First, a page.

Why do we wear words on our clothing?
My favourite forms of self-expression are words and fashion. So lately I’ve been thinking a lot about where the two intersect, starting specifically with slogan tees. As a kid I haaaated anything with writing on it unless it was a band t-shirt or a brand name I considered to be a part of my identity vibez. Then as my tits grew I wasn’t about to hide them behind a cutesy-coy-girly phrase like “Sunday dreamer” or “girl power”. I always had a figurative toothpaste stain about the layered hypocrisy of it. Firstly, the words were almost always tired clichés. Secondly, the usual positioning of a phrase across the chest is a pervy patriarchal dream… I’m surprised someone didn’t think to use the nipples to dot the i’s. Thirdly, I get specifically irritated by large companies selling pseudofeminism. According to the likes of H&M you can only be a “#feminist” if you come in sizes 6-14 and like baby pink. It’s the same jaded shade of capitalist rhetoric churned out according to what’s on trend.
But not all tops are political. Some have the names of cities, mantras, life affirmations, puns… Buying clothes is a bit like a competitive sport and I want to explore the rules of it. If you’re reading this (well of course you are, you’re right here), I want you to think about a piece of clothing you own with some wording on it. Why did you buy it? Do you wear it because you saw someone else in it? Do the words hold special personal value to you? Does something inside you change when you put it on? Does anyone ever actually ask themselves “what am I trying to say when I wear these words”? Or is it just me?
So the question I’ve been asking myself is: where can I / my work sit within this narrative? For my Metal residency, I want to get into the minds of other womxn and unpick their relationships with their identity, their clothing, and the role clothes with words on play in their lives. I’m hoping to uncover some juicy ideas through independent research and having a girly zoom chat (look out on Metal’s pages for deets).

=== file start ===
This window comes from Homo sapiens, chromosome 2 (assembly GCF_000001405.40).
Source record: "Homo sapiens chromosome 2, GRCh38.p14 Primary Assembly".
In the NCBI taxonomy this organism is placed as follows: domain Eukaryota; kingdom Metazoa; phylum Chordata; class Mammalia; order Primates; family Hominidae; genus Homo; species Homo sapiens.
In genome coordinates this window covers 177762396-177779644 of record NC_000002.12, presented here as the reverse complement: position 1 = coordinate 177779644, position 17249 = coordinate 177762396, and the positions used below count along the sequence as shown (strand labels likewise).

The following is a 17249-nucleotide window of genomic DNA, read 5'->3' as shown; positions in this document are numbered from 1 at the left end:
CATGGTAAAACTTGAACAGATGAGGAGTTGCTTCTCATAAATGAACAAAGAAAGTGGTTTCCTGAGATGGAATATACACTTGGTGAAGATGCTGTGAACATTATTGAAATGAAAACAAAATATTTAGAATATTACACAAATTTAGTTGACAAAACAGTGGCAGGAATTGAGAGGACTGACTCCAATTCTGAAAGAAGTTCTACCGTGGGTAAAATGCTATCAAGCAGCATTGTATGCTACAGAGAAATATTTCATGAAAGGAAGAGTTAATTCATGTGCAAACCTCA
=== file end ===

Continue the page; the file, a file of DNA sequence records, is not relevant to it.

I’ve also always fantasised about one day creating a collection of wearable poetry. I just think it’d be much cooler than a book. So for the residency I’m also playing around with ideas of how to bring this concept to life, and start to learn about things like typography, sewing, and printing/drawing on fabric. Basically I’ve set myself a Drag Race Maxi Challenge but I’m Shangela and the bitch can’t sew.
The first task I set myself was to look at a few online clothing shops (asos, prettylittlething, boohoo.com) and make a cut-up powm out of the slogan tees they’re selling rn. It’s essentially an investigation into what I believe is this strange pseudofeminist trend. A lot of the phrases are attempts to reclaim womanhood by subverting the language used to insult us – basic bitch, playboy, stay in your lane. Others are more positive affirmations – love yourself, be kind. But there is still a sinister feeling when looking at them all, which I can’t shake. These brands are telling us how to be a woman. Supporting big companies with questionable ethics (such as model choices, paying workers unfairly, etc) by buying a t-shirt with a statement which seemingly supports inclusive, feminist ideas feels problematic to me. It feels a bit like buying a football shirt to support your club then starting a fight with the other team. What are we really tryna say when we buy and wear these clothes? Look at me? There’s still so much more to discover and unpack, that’s for sure. Here’s what I came up with.